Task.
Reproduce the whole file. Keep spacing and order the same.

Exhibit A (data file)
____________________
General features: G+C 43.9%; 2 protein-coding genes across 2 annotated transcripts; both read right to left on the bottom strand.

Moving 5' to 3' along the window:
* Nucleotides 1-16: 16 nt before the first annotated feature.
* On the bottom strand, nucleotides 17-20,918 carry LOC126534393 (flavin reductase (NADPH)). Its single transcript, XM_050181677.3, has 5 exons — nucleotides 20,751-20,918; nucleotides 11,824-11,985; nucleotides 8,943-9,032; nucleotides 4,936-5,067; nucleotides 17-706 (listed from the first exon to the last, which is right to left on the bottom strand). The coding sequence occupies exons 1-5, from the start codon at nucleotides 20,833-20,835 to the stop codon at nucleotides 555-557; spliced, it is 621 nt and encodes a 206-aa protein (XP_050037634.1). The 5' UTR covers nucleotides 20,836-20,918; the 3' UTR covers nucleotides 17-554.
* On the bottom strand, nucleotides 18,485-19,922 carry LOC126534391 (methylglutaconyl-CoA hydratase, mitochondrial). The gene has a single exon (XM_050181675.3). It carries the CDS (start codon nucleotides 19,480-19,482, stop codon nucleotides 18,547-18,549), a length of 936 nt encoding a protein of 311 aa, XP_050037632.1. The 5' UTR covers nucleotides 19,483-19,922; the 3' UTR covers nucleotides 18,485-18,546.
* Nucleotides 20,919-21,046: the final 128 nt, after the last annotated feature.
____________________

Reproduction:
General features: G+C 43.9%; 2 protein-coding genes across 2 annotated transcripts; both read right to left on the bottom strand.

Moving 5' to 3' along the window:
* Nucleotides 1-16: 16 nt before the first annotated feature.
* On the bottom strand, nucleotides 17-20,918 carry LOC126534393 (flavin reductase (NADPH)). Its single transcript, XM_050181677.3, has 5 exons — nucleotides 20,751-20,918; nucleotides 11,824-11,985; nucleotides 8,943-9,032; nucleotides 4,936-5,067; nucleotides 17-706 (listed from the first exon to the last, which is right to left on the bottom strand). The coding sequence occupies exons 1-5, from the start codon at nucleotides 20,833-20,835 to the stop codon at nucleotides 555-557; spliced, it is 621 nt and encodes a 206-aa protein (XP_050037634.1). The 5' UTR covers nucleotides 20,836-20,918; the 3' UTR covers nucleotides 17-554.
* On the bottom strand, nucleotides 18,485-19,922 carry LOC126534391 (methylglutaconyl-CoA hydratase, mitochondrial). The gene has a single exon (XM_050181675.3). It carries the CDS (start codon nucleotides 19,480-19,482, stop codon nucleotides 18,547-18,549), a length of 936 nt encoding a protein of 311 aa, XP_050037632.1. The 5' UTR covers nucleotides 19,483-19,922; the 3' UTR covers nucleotides 18,485-18,546.
* Nucleotides 20,919-21,046: the final 128 nt, after the last annotated feature.